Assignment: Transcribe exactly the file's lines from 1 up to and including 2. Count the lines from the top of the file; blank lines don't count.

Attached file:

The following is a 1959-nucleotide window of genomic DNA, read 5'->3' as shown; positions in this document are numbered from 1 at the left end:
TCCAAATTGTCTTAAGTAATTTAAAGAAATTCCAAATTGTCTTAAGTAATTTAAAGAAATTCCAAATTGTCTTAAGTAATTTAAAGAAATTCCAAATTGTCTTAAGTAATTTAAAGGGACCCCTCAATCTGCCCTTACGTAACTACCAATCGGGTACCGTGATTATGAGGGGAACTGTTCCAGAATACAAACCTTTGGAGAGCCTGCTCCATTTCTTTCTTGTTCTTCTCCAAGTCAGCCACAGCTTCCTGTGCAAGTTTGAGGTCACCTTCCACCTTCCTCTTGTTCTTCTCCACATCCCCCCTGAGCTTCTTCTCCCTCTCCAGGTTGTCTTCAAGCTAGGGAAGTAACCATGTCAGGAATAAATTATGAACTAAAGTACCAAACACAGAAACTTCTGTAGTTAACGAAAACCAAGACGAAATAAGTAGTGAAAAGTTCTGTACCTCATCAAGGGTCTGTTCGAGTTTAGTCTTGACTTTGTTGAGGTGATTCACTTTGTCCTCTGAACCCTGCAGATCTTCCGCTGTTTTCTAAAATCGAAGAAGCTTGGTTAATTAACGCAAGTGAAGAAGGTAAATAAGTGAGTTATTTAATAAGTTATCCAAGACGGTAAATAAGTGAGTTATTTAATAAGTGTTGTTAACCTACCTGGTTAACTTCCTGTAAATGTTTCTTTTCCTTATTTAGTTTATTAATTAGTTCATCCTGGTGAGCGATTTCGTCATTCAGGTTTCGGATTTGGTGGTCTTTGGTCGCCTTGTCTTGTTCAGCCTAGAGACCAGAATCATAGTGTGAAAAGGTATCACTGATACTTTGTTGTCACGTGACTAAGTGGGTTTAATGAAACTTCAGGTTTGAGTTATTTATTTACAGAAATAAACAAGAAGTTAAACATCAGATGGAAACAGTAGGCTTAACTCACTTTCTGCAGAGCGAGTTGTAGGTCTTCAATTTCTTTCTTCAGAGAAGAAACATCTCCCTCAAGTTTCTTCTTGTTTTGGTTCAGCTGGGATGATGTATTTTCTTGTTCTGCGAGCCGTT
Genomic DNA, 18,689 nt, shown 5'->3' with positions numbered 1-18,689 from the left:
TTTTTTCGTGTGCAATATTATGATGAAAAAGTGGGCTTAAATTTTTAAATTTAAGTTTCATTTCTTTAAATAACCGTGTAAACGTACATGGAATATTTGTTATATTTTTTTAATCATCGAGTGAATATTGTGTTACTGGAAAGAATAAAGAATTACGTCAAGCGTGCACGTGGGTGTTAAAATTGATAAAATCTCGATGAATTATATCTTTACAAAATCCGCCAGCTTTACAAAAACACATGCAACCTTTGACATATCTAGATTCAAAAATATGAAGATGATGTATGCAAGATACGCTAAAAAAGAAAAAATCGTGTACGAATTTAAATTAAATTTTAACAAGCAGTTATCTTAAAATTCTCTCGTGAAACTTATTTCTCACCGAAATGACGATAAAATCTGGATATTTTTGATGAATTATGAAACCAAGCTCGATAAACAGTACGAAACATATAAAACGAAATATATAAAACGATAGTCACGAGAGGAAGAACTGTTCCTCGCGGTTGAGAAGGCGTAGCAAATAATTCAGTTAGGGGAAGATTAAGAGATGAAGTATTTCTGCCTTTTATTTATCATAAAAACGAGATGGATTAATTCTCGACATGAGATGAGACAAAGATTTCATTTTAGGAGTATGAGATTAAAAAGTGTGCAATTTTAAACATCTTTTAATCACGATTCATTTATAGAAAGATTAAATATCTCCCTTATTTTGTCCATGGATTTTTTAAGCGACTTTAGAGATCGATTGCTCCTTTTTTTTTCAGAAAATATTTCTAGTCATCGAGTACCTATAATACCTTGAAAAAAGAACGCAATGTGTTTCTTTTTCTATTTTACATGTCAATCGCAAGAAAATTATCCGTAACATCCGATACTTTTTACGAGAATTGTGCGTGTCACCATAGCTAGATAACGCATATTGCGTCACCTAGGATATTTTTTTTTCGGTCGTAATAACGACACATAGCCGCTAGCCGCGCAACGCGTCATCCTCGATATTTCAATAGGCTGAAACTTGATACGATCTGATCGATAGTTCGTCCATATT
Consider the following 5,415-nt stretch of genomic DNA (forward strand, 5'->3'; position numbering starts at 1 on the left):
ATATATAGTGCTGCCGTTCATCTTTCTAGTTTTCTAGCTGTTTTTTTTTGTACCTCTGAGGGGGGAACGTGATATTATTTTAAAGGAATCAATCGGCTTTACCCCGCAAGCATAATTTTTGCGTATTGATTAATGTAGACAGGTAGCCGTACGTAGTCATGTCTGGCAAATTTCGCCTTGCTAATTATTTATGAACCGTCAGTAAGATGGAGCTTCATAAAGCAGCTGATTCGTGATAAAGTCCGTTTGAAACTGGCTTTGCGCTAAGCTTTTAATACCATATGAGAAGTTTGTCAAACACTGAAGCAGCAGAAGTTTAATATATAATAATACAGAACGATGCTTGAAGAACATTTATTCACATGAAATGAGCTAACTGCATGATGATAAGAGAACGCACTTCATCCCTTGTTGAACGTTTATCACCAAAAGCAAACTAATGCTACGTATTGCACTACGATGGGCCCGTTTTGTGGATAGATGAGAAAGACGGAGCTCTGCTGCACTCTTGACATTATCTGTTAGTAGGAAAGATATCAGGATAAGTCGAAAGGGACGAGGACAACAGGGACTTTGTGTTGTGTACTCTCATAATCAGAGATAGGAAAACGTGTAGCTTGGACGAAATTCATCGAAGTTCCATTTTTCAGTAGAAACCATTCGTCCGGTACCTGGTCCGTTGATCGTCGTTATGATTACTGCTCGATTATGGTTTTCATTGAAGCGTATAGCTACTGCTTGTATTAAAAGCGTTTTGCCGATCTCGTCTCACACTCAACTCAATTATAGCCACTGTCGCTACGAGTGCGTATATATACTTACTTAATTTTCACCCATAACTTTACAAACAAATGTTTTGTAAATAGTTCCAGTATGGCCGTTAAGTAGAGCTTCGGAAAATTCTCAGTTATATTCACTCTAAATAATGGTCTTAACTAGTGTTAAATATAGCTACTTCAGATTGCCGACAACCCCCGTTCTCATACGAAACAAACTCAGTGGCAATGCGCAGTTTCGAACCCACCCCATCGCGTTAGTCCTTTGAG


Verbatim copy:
The following is a 1959-nucleotide window of genomic DNA, read 5'->3' as shown; positions in this document are numbered from 1 at the left end:
TCCAAATTGTCTTAAGTAATTTAAAGAAATTCCAAATTGTCTTAAGTAATTTAAAGAAATTCCAAATTGTCTTAAGTAATTTAAAGAAATTCCAAATTGTCTTAAGTAATTTAAAGGGACCCCTCAATCTGCCCTTACGTAACTACCAATCGGGTACCGTGATTATGAGGGGAACTGTTCCAGAATACAAACCTTTGGAGAGCCTGCTCCATTTCTTTCTTGTTCTTCTCCAAGTCAGCCACAGCTTCCTGTGCAAGTTTGAGGTCACCTTCCACCTTCCTCTTGTTCTTCTCCACATCCCCCCTGAGCTTCTTCTCCCTCTCCAGGTTGTCTTCAAGCTAGGGAAGTAACCATGTCAGGAATAAATTATGAACTAAAGTACCAAACACAGAAACTTCTGTAGTTAACGAAAACCAAGACGAAATAAGTAGTGAAAAGTTCTGTACCTCATCAAGGGTCTGTTCGAGTTTAGTCTTGACTTTGTTGAGGTGATTCACTTTGTCCTCTGAACCCTGCAGATCTTCCGCTGTTTTCTAAAATCGAAGAAGCTTGGTTAATTAACGCAAGTGAAGAAGGTAAATAAGTGAGTTATTTAATAAGTTATCCAAGACGGTAAATAAGTGAGTTATTTAATAAGTGTTGTTAACCTACCTGGTTAACTTCCTGTAAATGTTTCTTTTCCTTATTTAGTTTATTAATTAGTTCATCCTGGTGAGCGATTTCGTCATTCAGGTTTCGGATTTGGTGGTCTTTGGTCGCCTTGTCTTGTTCAGCCTAGAGACCAGAATCATAGTGTGAAAAGGTATCACTGATACTTTGTTGTCACGTGACTAAGTGGGTTTAATGAAACTTCAGGTTTGAGTTATTTATTTACAGAAATAAACAAGAAGTTAAACATCAGATGGAAACAGTAGGCTTAACTCACTTTCTGCAGAGCGAGTTGTAGGTCTTCAATTTCTTTCTTCAGAGAAGAAACATCTCCCTCAAGTTTCTTCTTGTTTTGGTTCAGCTGGGATGATGTATTTTCTTGTTCTGCGAGCCGTT